Statement on World MENTAL Health Day 2018
STATEMENT ON WORLD MENTAL HEALTH DAY 2018
By Elijah Manley
It's World Mental Health Day. As a person who has had a hard year due to mental health, I want to share some messages with you all. First, do not stigmatize mental health. It is not funny, nor is it a joke. No one wants to suffer through a crisis. Second, please check up on your friends and close ones. Many times, we are not okay. I was not okay. Being alone is a very intense feeling, and no one wants to suffer without people there to comfort. Third, never think that people who are reaching out are a burden. Sometimes people may feel that they are, but they can't help it. Every thing you do, every conversation, saves someone from ending their life. Trust me, I know. If you are struggling through a mental health crisis, please reach out to someone. Preferably multiple people that you know. My DMs are open on Twitter, Instagram and Facebook. I understand what you feel. If you feel like it's unbearable, get immediate help! In addition, if you are a young queer person, especially queer POC, please please reach out. I know how it feels to not have support or anyone to understand your pain- which is a different type of pain. A very ancient one. Please read below for my personal story on pain and mental health.
A LITTLE ABOUT MY STORY ON MENTAL HEALTH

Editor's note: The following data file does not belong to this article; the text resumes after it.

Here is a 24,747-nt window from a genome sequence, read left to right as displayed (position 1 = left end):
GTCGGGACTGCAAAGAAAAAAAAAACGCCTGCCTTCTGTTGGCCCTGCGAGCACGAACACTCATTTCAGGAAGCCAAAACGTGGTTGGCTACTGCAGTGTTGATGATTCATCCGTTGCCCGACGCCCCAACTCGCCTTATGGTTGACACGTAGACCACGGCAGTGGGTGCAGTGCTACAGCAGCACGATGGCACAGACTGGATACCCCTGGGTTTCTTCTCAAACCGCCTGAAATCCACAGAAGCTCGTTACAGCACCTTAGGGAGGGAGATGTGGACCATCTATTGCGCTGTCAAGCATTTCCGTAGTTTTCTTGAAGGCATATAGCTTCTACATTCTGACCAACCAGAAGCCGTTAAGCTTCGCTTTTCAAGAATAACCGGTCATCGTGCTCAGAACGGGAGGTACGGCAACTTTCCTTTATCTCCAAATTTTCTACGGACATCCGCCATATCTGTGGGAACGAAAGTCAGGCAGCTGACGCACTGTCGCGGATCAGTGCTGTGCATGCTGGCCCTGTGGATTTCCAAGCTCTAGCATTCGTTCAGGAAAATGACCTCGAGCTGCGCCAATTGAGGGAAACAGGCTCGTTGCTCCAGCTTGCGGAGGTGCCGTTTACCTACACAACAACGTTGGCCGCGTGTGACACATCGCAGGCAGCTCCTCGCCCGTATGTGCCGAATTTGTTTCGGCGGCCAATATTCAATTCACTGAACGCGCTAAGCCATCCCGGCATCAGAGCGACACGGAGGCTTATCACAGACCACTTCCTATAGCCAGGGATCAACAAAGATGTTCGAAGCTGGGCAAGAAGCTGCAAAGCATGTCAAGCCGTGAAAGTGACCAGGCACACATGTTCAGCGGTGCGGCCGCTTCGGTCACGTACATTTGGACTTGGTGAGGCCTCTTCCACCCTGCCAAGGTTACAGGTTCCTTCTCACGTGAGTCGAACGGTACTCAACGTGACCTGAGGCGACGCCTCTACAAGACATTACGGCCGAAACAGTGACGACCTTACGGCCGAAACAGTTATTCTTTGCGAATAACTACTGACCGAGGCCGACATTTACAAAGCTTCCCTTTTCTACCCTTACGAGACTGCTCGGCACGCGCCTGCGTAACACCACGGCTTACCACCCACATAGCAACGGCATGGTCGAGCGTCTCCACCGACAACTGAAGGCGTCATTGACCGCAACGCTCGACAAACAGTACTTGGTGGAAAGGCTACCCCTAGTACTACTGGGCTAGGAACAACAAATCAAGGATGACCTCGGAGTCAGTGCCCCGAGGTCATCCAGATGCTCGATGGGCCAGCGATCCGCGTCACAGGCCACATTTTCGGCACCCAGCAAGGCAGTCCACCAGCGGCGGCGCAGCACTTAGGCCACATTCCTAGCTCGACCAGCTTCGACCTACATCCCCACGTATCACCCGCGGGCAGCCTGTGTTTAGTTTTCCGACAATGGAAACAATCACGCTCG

I grew up as a young African-American in the south, which is a very different reality. My family was poor, and every systematic form of oppression you can think of, we experienced. My mom was disenfranchised, and disabled. My dad was not there for my growing up. I never met a grandfather. As a young man, I had to learn things the hard way. Trial and error. I had to teach myself "how to be a man." I had to do that, in a toxic society, where masculinity was about violence and aggression. I quickly discovered something about me that I didn't understand before. I discovered that I was gay. I grew up thinking something was wrong with me for having thoughts and emotions I couldn't explain. Everyone was christian around me, and people's attitudes towards queer. people were very violent and aggressive. So, I didn't have an easy coming out. I was a queer POC without any support. No father figure, no one to guide me & teach me how to be a successful gay man, and I didn't have a "gay dad." As far as I was concerned, I was my only bet. I experimented. I made many mistakes. People were eager to exploit my mistakes, naivety, and youthfulness to take advantage of me. I thought I knew what I wanted, but the older men should have known it was wrong. So, I ended up being harmed multiple times throughout my youth. Some might ask: "Why didn't you tell anyone?" Well it's not that easy. Many things discouraged me. First, I wasn't out yet. You could see how that would have stopped me from saying anything. Second, I was scared. Third, I didn't fully understand what was going on. I did tell some folks. I knew that something bad had happened but was embarrassed and didn't understand. I blamed myself. Like many other survivors, the burden is always on us to speak up. In other words, we must re-traumatize ourselves so people can know that assault is wrong. That's extremely hard to do. Eventually, I came out about my sexual orientation. However, I had wounds of sexual trauma that would follow me for a long time. Deep wounds. I didn't understand at the time, but it caught up to me. Recently. I started feeling self loathing, useless, and that it was my fault. Many nights I would cry myself to sleep. Some nights I was afraid to even go to sleep, afraid that I would relive it in my dreams like prior nights. I couldn't fall in love, because the wounds were too deep to share with a partner. Every time I did, I just got hurt anyways. Growing up wasn't easy. I had support, but not the type of support I needed as a young queer POC. I had to figure out things on my own. How to be a gay man in a toxic society. How to dress. How to make friends who were gay. How to love (still in progress). How to make love. It took multiple mental breakdowns to know that I didn't love myself. Deep down, I was still blaming "me" for those events. [It is never the kid's fault for sexual violence. It is ALWAYS the rapists fault.] The breakdown started affecting my run for office, my political career, and my college success. I still have ways to go to heal, but I wanted to share this because people don't hear how difficult these things are often. Someone you know could have also a similar life to this. You have to speak to people to know if they're fine. Check up on your friends and loved ones. It's #WorldMentalHealthDay, and I want everyone to know that you aren't alone. It's never too late. It's never too much, it's never a burden. Together, we can end stigma, end violence, and grow together.Posted October 10th, 2018 at 11:28pm by A. Schatz